Mayon volcano spews ash anew

Posted at 09/15/2009 12:40 PM | Updated as of 09/15/2009 7:25 PM

The Mayon volcano in Albay spewed ash at around 5:30 a.m. on Tuesday, according to the Philippine Institute of Volcanology and Seismology (Phivolcs).

Resident volcanologist Ed Laguerta said the volcano emitted light brown smoke with very minimal ash content.

He reiterated that the minor ash puff is normal to a volcano under alert level two.

He said the ashes will not affect the residents and farms in the southwest portion of the volcano comprising the towns of Camalig and Guinobatan.

The ash column reached 700 meters high and it drifted towards the southwest portion of the volcano.

Meanwhile, in the latest monitoring of Phivolcs, seven low frequency volcanic quakes were recorded on Monday.

In addition, it recorded a hundred-plus metric tons of sulfur dioxide. This is lower from the normal sulfur dioxide emission of 500 metric tons per day.

The Phivolcs, however, maintained its advice to residents living near the 6-kilometer permanent danger zone and the 7- to 8-km extended danger zones to be extra cautious for a possible eruption.

The Mayon volcano alert level was raised to 2 last July because of the volcano’s abnormal increase in activity.

Volcanic activity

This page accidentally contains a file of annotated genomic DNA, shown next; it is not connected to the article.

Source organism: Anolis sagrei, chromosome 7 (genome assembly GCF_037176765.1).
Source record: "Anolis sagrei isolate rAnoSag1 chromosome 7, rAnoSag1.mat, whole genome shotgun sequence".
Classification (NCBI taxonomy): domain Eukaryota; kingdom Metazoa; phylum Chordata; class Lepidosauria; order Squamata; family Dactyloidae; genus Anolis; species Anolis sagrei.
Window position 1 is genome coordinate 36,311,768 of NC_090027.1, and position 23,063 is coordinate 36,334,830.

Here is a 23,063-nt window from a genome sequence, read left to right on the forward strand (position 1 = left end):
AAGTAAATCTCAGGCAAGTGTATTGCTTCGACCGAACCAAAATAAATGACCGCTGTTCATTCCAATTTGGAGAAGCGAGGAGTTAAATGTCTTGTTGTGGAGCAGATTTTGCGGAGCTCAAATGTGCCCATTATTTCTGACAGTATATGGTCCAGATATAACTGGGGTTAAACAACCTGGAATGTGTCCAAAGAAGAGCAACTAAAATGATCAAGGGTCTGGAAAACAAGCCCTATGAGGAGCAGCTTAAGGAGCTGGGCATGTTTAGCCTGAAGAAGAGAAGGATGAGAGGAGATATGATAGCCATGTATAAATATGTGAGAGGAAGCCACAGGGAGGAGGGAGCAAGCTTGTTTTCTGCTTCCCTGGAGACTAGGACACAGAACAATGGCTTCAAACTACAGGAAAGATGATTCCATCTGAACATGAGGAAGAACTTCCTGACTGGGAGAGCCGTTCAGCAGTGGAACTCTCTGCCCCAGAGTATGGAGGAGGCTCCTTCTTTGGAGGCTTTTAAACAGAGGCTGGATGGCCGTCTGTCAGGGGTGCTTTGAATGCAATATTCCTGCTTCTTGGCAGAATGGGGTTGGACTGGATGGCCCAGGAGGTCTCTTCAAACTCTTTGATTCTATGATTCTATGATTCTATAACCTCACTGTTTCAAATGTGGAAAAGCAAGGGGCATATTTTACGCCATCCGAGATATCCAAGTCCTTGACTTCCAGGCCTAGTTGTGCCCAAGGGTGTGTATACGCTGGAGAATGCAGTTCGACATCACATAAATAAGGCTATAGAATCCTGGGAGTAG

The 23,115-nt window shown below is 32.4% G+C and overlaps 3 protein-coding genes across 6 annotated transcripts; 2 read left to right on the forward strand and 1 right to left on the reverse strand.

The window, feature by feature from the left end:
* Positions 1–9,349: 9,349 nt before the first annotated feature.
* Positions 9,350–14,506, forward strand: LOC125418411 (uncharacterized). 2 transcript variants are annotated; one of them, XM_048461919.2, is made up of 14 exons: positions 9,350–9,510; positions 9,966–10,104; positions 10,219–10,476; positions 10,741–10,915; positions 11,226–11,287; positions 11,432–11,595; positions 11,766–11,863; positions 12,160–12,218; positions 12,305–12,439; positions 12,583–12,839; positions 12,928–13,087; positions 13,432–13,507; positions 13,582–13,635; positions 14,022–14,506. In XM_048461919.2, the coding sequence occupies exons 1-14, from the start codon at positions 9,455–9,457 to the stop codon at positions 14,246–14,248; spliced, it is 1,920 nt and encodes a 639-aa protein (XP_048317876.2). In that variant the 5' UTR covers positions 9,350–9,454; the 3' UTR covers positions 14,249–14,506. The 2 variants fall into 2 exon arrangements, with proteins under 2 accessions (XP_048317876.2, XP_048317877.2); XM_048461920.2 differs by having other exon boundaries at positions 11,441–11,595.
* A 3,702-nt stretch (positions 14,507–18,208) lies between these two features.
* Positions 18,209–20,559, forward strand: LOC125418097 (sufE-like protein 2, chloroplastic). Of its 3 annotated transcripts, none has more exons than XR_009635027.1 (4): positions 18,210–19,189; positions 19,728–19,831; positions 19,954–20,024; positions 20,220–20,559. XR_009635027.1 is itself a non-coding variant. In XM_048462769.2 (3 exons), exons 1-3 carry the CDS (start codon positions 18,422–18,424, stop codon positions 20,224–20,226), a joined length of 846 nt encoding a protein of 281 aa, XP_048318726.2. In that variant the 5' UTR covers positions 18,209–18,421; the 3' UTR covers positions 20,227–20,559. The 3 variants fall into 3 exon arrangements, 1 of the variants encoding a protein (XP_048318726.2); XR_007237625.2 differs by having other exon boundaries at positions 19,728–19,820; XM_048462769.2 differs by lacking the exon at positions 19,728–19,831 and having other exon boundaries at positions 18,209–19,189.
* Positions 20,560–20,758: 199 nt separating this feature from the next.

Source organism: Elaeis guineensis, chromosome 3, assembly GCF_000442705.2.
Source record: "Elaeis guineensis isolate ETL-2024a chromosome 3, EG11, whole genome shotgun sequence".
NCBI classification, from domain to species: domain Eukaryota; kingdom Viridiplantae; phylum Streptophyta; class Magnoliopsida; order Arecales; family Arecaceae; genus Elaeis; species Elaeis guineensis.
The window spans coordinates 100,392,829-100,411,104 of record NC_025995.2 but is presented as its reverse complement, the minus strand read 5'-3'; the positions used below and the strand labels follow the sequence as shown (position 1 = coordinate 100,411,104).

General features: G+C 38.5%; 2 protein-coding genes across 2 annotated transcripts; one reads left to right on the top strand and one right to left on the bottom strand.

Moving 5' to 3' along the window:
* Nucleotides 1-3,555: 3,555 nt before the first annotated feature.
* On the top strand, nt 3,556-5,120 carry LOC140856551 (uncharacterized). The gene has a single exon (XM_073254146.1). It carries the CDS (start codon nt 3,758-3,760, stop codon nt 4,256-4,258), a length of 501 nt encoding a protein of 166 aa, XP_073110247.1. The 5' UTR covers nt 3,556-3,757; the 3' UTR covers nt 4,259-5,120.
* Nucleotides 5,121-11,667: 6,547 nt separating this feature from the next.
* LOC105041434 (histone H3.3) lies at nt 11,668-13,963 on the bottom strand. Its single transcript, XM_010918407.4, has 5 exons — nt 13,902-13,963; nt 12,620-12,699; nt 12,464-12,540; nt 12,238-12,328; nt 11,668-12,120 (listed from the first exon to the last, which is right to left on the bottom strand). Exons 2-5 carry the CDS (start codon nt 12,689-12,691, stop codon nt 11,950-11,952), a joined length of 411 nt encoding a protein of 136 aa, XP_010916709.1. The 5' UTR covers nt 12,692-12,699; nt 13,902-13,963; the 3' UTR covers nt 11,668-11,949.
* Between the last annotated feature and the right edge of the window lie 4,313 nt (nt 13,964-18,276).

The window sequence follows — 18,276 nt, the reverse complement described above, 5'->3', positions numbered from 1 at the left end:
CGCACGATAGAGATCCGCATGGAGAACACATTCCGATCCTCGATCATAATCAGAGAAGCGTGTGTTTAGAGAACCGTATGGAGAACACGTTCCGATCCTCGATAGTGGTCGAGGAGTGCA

The Phivolcs conducted an aerial survey of the volcano in July 8 which showed a cone-shaped pile of  “hot, steaming old rocks, possibly remnants from previous eruptions which could be the source of the glow at the crater.”

A report from the National Disaster Coordinating Council (NDCC) released last July 10 stated that beginning June 2009 there was an increase in the current activity of the Mayon Volcano.

According to the report, the number of recorded low frequency volcanic earthquakes, or earthquakes with not much seismic tremors, rose to a higher level. The report said that this signified possible movement of magma beneath the volcano edifice at a shallow depth.

The cone-shaped pile of materials found at the crater are caused by the low frequency volcanic earthquakes and ground uplift—moving fresh volcanic materials upward.

Aside from recommending residents and tourists to stay away from the danger zones, active river channels and areas perennially identified as lahar-prone should also be avoided, especially during extreme weather conditions such as heavy and prolonged rainfall.